Thursday, October 10, 2013


Soon after Joyce's daughter Tanya announced her engagement, I started working on ideas for a quilt for her wedding, now less than two weeks away. Since Tanya's generation doesn't really read blogs - especially not blogs written by aunts, I think I can post photos of the quilt, almost ready for giving.

I put it on a clean sheet on the driveway to take the photos - the leaves kept blowing around and getting on the quilt, so I had to make my photo session quick.

The blocks are a traditional one called "Interlocked Squares" that I thought was appropriate for a wedding.  I did them in two colors and alternated their placement in crossing lines. It should remind you of the quilt I worked on with Alice and Ann to support the Shindig on the Green this past summer.

I kept the quilting pretty simple overall, in keeping with the Modern Quilting look I wanted for the quilt: lots of negative space and geometric themes keeps it in the basic idea of a Modern Quilt - though the Interlocked Squares block with its Y-seams is not one they would normally gravitate to. The quilted motif in the middle of the blocks also interlocks.  The fabrics in the center of the blocks are both music-theme prints.
I wanted all the negative space to feature some special quilting. I used a silhouette photo of Tanya when she was a dancer that Joyce sent me a few years ago.  My best friend from high school Ginger Gebka is a graphics artist - she turned it into a simple line drawing for me to quilt.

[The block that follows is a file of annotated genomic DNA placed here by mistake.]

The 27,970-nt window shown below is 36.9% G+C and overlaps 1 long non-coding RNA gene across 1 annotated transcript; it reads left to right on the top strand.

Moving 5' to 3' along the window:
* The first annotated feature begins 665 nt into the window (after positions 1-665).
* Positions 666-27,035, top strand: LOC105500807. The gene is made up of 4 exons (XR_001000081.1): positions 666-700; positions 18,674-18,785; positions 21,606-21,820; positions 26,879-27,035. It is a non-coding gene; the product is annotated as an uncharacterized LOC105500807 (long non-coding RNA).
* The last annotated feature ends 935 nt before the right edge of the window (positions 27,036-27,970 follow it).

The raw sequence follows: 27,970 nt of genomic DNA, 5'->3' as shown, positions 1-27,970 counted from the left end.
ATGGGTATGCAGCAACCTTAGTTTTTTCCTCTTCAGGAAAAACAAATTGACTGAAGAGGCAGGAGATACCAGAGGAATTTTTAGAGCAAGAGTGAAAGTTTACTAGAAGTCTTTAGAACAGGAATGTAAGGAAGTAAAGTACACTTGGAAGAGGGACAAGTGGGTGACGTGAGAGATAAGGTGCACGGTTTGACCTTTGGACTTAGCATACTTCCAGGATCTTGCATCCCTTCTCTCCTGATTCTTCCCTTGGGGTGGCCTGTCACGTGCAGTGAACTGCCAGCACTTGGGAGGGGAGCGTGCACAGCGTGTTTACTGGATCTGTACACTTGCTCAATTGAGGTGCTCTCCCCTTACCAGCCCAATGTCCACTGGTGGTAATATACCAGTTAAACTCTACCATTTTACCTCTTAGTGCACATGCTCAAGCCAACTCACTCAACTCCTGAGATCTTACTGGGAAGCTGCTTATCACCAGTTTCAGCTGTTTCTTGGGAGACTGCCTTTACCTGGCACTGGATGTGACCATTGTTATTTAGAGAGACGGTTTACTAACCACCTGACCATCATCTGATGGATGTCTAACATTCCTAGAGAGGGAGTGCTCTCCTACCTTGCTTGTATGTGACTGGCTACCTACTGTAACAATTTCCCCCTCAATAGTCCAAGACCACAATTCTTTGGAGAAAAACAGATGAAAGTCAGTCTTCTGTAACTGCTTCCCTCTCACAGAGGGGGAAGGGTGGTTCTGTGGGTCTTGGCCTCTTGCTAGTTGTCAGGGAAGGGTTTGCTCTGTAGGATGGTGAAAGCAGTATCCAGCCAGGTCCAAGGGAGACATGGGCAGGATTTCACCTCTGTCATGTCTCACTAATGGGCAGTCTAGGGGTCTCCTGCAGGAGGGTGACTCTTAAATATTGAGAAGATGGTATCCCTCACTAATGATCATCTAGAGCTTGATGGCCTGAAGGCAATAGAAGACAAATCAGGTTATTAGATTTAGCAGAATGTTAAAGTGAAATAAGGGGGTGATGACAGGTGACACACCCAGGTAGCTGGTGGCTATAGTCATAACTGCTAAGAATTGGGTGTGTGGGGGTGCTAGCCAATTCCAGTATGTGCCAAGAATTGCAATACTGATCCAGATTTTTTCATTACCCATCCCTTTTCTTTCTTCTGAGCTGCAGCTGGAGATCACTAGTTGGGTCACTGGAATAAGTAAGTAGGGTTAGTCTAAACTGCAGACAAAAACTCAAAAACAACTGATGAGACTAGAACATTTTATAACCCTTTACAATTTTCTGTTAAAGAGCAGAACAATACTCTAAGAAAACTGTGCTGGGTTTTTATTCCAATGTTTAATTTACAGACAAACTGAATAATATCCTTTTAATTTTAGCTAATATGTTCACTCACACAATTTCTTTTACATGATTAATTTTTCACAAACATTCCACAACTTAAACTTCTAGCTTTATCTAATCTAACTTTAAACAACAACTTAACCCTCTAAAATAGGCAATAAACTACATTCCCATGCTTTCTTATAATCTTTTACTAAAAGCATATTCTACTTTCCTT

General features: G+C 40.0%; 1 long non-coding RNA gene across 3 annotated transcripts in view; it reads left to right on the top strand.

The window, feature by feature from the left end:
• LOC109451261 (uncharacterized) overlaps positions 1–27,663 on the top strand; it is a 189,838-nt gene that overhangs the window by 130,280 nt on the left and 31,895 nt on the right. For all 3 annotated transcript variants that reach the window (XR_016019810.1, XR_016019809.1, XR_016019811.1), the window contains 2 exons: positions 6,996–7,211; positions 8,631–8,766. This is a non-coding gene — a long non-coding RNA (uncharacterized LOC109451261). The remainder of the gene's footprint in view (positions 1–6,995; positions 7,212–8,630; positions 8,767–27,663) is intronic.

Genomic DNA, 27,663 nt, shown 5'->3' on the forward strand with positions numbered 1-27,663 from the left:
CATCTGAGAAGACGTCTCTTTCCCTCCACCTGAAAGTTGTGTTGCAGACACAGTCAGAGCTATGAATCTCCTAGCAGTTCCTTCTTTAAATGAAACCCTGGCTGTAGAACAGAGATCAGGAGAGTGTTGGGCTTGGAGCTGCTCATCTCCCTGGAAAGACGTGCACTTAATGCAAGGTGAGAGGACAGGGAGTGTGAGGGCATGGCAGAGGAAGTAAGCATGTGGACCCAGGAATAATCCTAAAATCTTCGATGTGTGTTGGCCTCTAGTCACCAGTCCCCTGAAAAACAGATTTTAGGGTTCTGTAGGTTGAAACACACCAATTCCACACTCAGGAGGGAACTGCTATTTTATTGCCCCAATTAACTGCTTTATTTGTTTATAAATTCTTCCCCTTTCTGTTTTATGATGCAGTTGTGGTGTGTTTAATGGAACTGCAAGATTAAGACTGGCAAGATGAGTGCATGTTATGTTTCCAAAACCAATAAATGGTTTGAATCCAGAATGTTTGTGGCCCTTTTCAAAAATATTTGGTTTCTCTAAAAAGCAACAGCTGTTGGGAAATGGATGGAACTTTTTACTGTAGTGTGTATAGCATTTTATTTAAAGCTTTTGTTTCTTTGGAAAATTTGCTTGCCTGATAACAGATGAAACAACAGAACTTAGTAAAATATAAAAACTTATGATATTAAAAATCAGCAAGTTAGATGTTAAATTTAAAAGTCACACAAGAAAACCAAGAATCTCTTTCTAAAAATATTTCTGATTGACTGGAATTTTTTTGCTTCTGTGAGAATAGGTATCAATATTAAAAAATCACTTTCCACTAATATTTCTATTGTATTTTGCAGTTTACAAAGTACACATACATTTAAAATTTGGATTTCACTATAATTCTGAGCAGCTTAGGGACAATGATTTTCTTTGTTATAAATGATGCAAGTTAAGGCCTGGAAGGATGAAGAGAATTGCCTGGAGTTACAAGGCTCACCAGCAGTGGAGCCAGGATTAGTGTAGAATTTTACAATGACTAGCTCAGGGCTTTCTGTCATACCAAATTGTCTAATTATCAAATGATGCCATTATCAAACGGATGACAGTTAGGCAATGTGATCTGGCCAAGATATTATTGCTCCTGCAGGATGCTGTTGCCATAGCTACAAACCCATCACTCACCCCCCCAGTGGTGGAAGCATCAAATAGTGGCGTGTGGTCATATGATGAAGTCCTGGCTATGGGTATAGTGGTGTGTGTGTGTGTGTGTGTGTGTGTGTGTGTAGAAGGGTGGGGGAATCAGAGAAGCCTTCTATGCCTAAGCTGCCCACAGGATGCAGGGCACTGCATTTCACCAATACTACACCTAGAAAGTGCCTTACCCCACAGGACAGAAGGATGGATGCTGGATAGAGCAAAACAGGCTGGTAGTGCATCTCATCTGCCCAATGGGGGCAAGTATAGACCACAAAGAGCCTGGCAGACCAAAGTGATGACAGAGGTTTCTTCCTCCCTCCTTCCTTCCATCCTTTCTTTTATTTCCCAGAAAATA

The backing is a green and white floral - I like it when I can see the quilting on the back and it shows nicely in this photo I took after going back in the house, away from the leaves.


The label text is printed over the photo I used for the quilted silhouettes, turned green and artistically mellowed. I photographed the label laying on the front of the quilt - I'll sew it on the back during TV time this evening. 

Tanya's quilt will be ready to wrap by tomorrow!

Tuesday, October 8, 2013

Fun lace knit

I just finished this sweater and modeled it with my new (first ever) Little Black Dress.

The yarn is a hand-dyed blend of silk and Blue-Faced Leicester.  Both fibers are known for their lustrous qualities.

The design is by Fiona Ellis and was published in Vogue Knitting magazine a couple of years ago. It looks pretty straightforward across the back with the lace sleeves.

And in this full on shot you may not notice the unique design feature.

So here is a closeup of the lace patterning in the front. The sweater is seamed and the lace strips meet up with the lace on the back, but it's knitted with short rows in the stockinette sections to give these interesting diagonal lines on the front. 

It was a fun knit. I'm going to enjoy wearing it!

Sunday, October 6, 2013

Civil War Block of the Month - October 1863 - Shooting Stars

Diarist Sarah Morgan witnessed fighting for Port Hudson in Louisiana. The block is called "Shooting Stars."

The pink fabric shows very bright in my photo - it is more subtle in reality.